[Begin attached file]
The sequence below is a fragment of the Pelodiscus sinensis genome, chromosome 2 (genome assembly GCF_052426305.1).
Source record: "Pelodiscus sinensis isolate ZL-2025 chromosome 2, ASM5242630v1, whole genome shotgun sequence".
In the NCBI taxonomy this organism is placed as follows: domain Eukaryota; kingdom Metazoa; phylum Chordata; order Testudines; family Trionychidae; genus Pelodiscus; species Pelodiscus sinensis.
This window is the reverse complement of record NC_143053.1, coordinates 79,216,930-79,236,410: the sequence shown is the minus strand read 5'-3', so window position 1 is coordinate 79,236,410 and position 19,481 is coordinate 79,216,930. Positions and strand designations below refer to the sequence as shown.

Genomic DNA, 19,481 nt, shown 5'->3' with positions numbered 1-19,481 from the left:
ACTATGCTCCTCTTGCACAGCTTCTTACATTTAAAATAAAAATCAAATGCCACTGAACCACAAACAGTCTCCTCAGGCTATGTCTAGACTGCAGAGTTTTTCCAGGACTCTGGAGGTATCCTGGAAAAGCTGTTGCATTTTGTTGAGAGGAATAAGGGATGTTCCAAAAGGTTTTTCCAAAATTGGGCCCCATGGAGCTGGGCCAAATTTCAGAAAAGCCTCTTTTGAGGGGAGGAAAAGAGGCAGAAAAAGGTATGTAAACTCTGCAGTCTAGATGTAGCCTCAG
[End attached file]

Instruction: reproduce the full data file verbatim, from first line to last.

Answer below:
The sequence below is a fragment of the Pelodiscus sinensis genome, chromosome 2 (genome assembly GCF_052426305.1).
Source record: "Pelodiscus sinensis isolate ZL-2025 chromosome 2, ASM5242630v1, whole genome shotgun sequence".
In the NCBI taxonomy this organism is placed as follows: domain Eukaryota; kingdom Metazoa; phylum Chordata; order Testudines; family Trionychidae; genus Pelodiscus; species Pelodiscus sinensis.
This window is the reverse complement of record NC_143053.1, coordinates 79,216,930-79,236,410: the sequence shown is the minus strand read 5'-3', so window position 1 is coordinate 79,236,410 and position 19,481 is coordinate 79,216,930. Positions and strand designations below refer to the sequence as shown.

Genomic DNA, 19,481 nt, shown 5'->3' with positions numbered 1-19,481 from the left:
ACTATGCTCCTCTTGCACAGCTTCTTACATTTAAAATAAAAATCAAATGCCACTGAACCACAAACAGTCTCCTCAGGCTATGTCTAGACTGCAGAGTTTTTCCAGGACTCTGGAGGTATCCTGGAAAAGCTGTTGCATTTTGTTGAGAGGAATAAGGGATGTTCCAAAAGGTTTTTCCAAAATTGGGCCCCATGGAGCTGGGCCAAATTTCAGAAAAGCCTCTTTTGAGGGGAGGAAAAGAGGCAGAAAAAGGTATGTAAACTCTGCAGTCTAGATGTAGCCTCAG